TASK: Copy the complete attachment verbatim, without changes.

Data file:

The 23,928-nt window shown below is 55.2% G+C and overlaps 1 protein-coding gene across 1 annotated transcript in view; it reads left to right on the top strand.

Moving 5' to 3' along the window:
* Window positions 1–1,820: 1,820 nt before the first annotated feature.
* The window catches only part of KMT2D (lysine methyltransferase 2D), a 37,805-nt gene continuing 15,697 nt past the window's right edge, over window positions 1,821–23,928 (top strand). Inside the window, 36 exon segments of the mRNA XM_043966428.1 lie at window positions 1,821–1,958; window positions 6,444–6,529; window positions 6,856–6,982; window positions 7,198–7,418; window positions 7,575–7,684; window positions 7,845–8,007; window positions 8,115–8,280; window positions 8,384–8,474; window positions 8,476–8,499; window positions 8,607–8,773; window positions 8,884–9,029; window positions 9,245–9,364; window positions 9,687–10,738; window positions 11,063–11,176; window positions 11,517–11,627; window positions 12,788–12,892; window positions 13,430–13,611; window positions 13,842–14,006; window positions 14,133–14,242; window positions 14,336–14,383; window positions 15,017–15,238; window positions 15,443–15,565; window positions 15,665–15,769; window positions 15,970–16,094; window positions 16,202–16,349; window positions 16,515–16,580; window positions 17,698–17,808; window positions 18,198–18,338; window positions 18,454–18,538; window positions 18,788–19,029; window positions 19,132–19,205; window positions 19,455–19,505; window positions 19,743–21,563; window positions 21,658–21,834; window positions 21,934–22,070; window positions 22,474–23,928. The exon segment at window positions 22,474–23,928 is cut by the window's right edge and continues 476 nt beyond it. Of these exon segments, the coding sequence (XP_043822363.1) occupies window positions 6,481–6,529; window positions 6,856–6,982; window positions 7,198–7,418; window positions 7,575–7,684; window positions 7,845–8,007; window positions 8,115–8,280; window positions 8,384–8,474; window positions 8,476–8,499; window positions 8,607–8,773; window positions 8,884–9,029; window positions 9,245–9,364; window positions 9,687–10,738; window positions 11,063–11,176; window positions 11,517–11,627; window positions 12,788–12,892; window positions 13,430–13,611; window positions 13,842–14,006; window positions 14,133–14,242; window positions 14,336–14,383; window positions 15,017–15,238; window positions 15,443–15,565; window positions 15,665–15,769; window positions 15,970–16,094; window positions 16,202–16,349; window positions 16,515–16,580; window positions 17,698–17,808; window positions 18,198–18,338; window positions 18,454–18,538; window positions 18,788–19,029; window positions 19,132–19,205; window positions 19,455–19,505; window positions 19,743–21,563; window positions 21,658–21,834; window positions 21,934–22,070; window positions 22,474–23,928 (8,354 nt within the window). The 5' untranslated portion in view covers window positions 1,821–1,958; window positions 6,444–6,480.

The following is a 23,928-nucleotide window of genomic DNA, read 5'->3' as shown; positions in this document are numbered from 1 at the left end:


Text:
The 23,928-nt window shown below is 55.2% G+C and overlaps 1 protein-coding gene across 1 annotated transcript in view; it reads left to right on the top strand.

Moving 5' to 3' along the window:
* Window positions 1–1,820: 1,820 nt before the first annotated feature.
* The window catches only part of KMT2D (lysine methyltransferase 2D), a 37,805-nt gene continuing 15,697 nt past the window's right edge, over window positions 1,821–23,928 (top strand). Inside the window, 36 exon segments of the mRNA XM_043966428.1 lie at window positions 1,821–1,958; window positions 6,444–6,529; window positions 6,856–6,982; window positions 7,198–7,418; window positions 7,575–7,684; window positions 7,845–8,007; window positions 8,115–8,280; window positions 8,384–8,474; window positions 8,476–8,499; window positions 8,607–8,773; window positions 8,884–9,029; window positions 9,245–9,364; window positions 9,687–10,738; window positions 11,063–11,176; window positions 11,517–11,627; window positions 12,788–12,892; window positions 13,430–13,611; window positions 13,842–14,006; window positions 14,133–14,242; window positions 14,336–14,383; window positions 15,017–15,238; window positions 15,443–15,565; window positions 15,665–15,769; window positions 15,970–16,094; window positions 16,202–16,349; window positions 16,515–16,580; window positions 17,698–17,808; window positions 18,198–18,338; window positions 18,454–18,538; window positions 18,788–19,029; window positions 19,132–19,205; window positions 19,455–19,505; window positions 19,743–21,563; window positions 21,658–21,834; window positions 21,934–22,070; window positions 22,474–23,928. The exon segment at window positions 22,474–23,928 is cut by the window's right edge and continues 476 nt beyond it. Of these exon segments, the coding sequence (XP_043822363.1) occupies window positions 6,481–6,529; window positions 6,856–6,982; window positions 7,198–7,418; window positions 7,575–7,684; window positions 7,845–8,007; window positions 8,115–8,280; window positions 8,384–8,474; window positions 8,476–8,499; window positions 8,607–8,773; window positions 8,884–9,029; window positions 9,245–9,364; window positions 9,687–10,738; window positions 11,063–11,176; window positions 11,517–11,627; window positions 12,788–12,892; window positions 13,430–13,611; window positions 13,842–14,006; window positions 14,133–14,242; window positions 14,336–14,383; window positions 15,017–15,238; window positions 15,443–15,565; window positions 15,665–15,769; window positions 15,970–16,094; window positions 16,202–16,349; window positions 16,515–16,580; window positions 17,698–17,808; window positions 18,198–18,338; window positions 18,454–18,538; window positions 18,788–19,029; window positions 19,132–19,205; window positions 19,455–19,505; window positions 19,743–21,563; window positions 21,658–21,834; window positions 21,934–22,070; window positions 22,474–23,928 (8,354 nt within the window). The 5' untranslated portion in view covers window positions 1,821–1,958; window positions 6,444–6,480.

The following is a 23,928-nucleotide window of genomic DNA, read 5'->3' as shown; positions in this document are numbered from 1 at the left end: